There is beer in my cake.

The other day, I got a request: -”A beer cake, would be nice”. Were my ears deceiving me, beer and cake, my brain was not making the connection, beer and cake who would have thought it but why not? Don’t you find it strange that wine is top of the list, followed by spirits when evoking food but beer is seldom talked about? Fruit cakes are not exactly my type of cooking, therefore, I needed a reliable recipe and moreover, I would have to pay attention if the result was going to be an ale cake and not a hell cake.

However, the next part of the sentence, which came “a little lot” later was: “there is one on “Woman’s hour” website”.
Aah aah, this had been thought through, planned and premeditated, as unless I am very mistaken, I don’t think that "he" is a listener or reader of this particular BBC radio programme. Julie Duff of Church Farmhouse Cakes’ recipe happens to have all the qualities required and the result I am told was delicious. So I will reproduce it (the recipe) faithfully for you here:

Julie Duff's beer Fruit Cake
Ingredients:225g raisins/225g sultanas/350g currants/75g citrus peel/250ml strong English ale/225g butter/225g dark brown muscovado sugar/1 tablespoon black treacle/4 large eggs, lightly beaten/225g plain flour/1 teaspoon mixed spice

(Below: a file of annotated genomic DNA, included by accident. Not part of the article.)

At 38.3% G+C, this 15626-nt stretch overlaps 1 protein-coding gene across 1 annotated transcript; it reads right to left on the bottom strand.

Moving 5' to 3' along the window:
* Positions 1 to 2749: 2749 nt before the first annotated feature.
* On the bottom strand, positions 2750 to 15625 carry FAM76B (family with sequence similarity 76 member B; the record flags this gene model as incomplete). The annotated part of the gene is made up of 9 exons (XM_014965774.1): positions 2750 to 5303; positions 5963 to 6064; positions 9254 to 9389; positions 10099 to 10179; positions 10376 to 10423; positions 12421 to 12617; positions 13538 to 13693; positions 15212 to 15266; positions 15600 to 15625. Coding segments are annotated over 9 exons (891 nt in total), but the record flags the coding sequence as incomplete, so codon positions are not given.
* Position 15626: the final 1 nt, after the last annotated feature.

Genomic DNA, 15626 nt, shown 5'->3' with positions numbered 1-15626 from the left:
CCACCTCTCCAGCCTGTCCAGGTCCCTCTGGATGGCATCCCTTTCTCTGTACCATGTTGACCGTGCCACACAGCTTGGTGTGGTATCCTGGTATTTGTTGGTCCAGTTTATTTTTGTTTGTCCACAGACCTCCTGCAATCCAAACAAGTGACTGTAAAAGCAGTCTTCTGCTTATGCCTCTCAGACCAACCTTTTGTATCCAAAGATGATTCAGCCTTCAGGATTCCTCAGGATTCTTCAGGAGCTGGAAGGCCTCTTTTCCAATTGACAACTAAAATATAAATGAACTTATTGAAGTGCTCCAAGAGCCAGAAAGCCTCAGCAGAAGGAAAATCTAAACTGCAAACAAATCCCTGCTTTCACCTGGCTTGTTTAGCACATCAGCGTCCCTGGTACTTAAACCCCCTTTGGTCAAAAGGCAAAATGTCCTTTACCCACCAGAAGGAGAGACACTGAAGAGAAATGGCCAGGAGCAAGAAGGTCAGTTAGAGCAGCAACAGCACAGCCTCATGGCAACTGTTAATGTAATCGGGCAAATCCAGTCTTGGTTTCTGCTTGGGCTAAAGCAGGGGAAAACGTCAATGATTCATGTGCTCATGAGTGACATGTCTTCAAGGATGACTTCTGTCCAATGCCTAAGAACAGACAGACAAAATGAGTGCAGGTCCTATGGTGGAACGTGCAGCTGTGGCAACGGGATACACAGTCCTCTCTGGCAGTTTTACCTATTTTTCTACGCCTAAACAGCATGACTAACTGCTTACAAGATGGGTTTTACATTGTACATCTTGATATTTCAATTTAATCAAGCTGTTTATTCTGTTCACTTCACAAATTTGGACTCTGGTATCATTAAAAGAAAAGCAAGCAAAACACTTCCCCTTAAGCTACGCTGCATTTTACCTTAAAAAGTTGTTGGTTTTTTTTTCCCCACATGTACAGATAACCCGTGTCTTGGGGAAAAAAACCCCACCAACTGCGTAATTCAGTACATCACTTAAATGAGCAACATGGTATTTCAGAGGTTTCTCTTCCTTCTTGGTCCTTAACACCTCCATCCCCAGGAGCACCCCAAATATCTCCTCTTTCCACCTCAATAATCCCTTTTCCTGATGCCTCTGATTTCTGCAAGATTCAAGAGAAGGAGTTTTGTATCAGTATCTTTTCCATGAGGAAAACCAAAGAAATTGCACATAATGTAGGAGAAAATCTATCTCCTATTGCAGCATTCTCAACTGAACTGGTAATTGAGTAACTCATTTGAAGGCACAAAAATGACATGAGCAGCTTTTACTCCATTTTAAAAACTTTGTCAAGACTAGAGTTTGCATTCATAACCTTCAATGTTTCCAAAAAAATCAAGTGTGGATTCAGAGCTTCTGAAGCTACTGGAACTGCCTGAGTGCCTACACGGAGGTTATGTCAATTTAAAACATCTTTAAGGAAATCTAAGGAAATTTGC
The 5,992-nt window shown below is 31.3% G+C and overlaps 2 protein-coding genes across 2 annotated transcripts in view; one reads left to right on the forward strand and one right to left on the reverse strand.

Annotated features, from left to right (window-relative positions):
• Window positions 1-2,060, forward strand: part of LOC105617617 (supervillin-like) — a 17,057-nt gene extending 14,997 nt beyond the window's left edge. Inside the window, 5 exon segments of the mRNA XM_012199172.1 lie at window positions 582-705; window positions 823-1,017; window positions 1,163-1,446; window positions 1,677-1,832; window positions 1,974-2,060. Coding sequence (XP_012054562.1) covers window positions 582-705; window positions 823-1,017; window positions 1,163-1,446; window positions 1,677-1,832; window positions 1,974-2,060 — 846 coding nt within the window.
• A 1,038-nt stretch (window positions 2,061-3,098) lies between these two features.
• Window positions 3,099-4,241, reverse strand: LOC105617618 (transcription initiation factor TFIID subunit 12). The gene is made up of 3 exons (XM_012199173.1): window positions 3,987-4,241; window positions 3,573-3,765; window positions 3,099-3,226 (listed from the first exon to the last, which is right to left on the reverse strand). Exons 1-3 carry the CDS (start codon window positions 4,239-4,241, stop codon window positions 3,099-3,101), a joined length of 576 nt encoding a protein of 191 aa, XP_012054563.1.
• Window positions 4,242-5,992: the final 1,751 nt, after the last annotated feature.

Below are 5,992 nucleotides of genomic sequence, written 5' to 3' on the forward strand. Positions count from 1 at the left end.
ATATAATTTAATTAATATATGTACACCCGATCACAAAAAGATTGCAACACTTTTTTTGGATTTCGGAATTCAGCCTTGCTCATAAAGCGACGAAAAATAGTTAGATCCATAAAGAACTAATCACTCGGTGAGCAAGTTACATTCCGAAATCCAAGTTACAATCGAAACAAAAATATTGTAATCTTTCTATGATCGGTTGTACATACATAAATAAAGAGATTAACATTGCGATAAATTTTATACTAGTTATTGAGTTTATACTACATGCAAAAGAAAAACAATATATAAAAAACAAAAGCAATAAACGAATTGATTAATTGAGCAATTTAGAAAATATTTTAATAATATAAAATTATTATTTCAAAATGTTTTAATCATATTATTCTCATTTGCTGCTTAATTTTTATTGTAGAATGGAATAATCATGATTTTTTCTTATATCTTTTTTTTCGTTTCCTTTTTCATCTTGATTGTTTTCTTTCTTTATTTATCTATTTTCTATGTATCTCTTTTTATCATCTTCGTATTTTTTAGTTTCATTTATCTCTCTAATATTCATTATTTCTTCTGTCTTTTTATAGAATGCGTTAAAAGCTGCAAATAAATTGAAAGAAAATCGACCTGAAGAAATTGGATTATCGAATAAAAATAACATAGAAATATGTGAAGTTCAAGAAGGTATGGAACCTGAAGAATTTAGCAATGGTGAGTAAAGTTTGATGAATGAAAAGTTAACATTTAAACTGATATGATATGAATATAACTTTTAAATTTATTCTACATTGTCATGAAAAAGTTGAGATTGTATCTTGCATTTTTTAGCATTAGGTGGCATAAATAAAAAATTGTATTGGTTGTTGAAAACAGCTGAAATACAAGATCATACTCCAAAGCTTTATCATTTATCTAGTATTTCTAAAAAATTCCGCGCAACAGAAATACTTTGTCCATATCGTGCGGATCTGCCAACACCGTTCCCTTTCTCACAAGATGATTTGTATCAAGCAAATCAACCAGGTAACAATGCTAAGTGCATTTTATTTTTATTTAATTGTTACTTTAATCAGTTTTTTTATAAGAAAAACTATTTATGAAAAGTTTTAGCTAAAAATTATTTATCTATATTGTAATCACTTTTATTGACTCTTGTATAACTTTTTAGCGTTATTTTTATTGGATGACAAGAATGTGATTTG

Preheat the oven to 180C/350F/Gas Mark 4
In a large bowl, steep the fruits and the citrus peel in the ale, leaving it for at least 24 hours, stirring occasionally.
In a separate bowl, cream the butter and sugar together until light and fluffy, beat in the treacle and then slowly add the eggs, flour and spice, a little at a time until thoroughly mixed together.
Stir in the steeped fruits and pile the mixture into a greased and lined 20cm round cake tin. Bake in the centre of the oven for one hour, reducing the temperature to 120C/250F/Gas Mark 1/2 for a further 2 hours or until a skewer inserted into the centre comes out cleanly. Because of the quantity of liquid used in making this cake, it may take a little longer to cook, but don’t worry, this is perfectly normal.
Cover with a cloth and leave the cake in the tin to become cold, then turn it out and peel the greaseproof paper away.
It freezes well.


Chef JP said...

Wonderful recipe---my gran'ma used to make something similar to this.

Solange Berchemin of Pebble Soup said...

Thanks for this. I find amazing & quiet reassuring, how simple good recipes evolve just a little and manage to survive the wrinkles of time.



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